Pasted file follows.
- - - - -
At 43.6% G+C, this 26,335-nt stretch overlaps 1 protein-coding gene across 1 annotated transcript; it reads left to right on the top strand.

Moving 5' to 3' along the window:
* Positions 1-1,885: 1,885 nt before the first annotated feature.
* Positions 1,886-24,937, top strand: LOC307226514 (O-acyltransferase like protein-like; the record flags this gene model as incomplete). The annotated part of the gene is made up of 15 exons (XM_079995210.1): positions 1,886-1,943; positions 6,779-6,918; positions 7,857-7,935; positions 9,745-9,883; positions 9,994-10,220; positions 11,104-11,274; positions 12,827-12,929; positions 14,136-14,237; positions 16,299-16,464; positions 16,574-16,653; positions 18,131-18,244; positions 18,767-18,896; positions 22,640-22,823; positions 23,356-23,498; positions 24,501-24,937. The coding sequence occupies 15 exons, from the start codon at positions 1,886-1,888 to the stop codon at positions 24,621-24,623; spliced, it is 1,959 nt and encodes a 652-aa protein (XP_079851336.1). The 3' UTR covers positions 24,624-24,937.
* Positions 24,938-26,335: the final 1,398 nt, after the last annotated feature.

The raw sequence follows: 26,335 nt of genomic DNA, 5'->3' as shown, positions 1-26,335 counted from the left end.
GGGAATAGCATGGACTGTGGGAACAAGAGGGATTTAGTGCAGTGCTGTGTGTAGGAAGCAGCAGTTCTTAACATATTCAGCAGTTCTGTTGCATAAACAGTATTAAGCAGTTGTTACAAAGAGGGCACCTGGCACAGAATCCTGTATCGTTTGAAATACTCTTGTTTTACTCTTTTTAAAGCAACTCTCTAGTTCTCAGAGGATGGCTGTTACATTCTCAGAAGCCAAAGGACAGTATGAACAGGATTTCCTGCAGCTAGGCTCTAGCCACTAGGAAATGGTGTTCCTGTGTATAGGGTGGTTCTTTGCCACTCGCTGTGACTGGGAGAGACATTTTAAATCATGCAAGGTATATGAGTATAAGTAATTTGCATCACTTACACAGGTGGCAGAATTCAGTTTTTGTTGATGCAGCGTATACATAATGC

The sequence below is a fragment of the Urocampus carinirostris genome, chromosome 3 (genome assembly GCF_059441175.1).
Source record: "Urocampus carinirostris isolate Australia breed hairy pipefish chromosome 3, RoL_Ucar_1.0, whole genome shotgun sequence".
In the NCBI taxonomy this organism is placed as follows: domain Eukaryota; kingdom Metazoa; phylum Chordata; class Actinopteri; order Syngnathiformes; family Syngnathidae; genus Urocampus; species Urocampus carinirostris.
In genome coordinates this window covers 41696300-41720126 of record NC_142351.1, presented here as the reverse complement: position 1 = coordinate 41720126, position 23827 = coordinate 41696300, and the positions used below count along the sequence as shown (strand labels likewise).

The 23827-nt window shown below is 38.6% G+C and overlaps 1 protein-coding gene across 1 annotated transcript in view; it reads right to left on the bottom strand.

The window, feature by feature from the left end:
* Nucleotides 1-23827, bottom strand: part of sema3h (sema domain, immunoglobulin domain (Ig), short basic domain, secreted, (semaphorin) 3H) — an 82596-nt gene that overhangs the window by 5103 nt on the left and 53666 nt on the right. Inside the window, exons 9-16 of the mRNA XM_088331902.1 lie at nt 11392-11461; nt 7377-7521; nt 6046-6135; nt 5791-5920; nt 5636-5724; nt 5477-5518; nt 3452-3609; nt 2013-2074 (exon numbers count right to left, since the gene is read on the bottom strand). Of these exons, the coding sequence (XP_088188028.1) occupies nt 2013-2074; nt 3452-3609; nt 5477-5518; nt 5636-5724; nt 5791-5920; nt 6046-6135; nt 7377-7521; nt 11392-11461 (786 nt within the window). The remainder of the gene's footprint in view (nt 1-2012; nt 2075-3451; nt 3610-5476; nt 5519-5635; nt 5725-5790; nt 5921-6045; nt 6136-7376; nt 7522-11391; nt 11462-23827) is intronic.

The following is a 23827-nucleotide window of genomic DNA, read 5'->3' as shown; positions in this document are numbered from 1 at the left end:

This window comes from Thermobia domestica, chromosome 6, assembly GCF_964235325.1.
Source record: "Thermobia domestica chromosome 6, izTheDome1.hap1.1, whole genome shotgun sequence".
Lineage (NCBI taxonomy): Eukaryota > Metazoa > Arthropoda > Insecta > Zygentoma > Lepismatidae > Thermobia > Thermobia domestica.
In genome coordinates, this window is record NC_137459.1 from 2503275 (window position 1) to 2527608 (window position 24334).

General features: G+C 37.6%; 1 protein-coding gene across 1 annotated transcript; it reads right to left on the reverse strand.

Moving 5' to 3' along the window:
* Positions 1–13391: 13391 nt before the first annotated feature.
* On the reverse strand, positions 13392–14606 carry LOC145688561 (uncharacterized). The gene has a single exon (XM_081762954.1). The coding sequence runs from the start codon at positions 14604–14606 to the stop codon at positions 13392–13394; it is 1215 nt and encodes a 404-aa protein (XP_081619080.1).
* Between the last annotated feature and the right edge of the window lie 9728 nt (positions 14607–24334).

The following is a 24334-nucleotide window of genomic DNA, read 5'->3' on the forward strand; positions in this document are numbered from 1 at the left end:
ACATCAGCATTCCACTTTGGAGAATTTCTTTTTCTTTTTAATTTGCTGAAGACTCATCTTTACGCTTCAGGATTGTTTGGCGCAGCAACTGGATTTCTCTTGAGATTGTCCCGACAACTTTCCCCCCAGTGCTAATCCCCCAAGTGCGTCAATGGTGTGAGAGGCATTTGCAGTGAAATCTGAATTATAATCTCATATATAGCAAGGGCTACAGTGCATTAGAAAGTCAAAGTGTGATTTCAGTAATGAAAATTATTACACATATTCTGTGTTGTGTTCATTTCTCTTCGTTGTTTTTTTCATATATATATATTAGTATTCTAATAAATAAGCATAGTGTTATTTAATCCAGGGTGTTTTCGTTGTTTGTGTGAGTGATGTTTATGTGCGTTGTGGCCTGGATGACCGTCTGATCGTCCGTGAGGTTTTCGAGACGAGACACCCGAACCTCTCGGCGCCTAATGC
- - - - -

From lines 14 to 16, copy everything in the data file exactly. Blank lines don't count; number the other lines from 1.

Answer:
* Nucleotides 1-23827, bottom strand: part of sema3h (sema domain, immunoglobulin domain (Ig), short basic domain, secreted, (semaphorin) 3H) — an 82596-nt gene that overhangs the window by 5103 nt on the left and 53666 nt on the right. Inside the window, exons 9-16 of the mRNA XM_088331902.1 lie at nt 11392-11461; nt 7377-7521; nt 6046-6135; nt 5791-5920; nt 5636-5724; nt 5477-5518; nt 3452-3609; nt 2013-2074 (exon numbers count right to left, since the gene is read on the bottom strand). Of these exons, the coding sequence (XP_088188028.1) occupies nt 2013-2074; nt 3452-3609; nt 5477-5518; nt 5636-5724; nt 5791-5920; nt 6046-6135; nt 7377-7521; nt 11392-11461 (786 nt within the window). The remainder of the gene's footprint in view (nt 1-2012; nt 2075-3451; nt 3610-5476; nt 5519-5635; nt 5725-5790; nt 5921-6045; nt 6136-7376; nt 7522-11391; nt 11462-23827) is intronic.

The following is a 23827-nucleotide window of genomic DNA, read 5'->3' as shown; positions in this document are numbered from 1 at the left end:

This window comes from Thermobia domestica, chromosome 6, assembly GCF_964235325.1.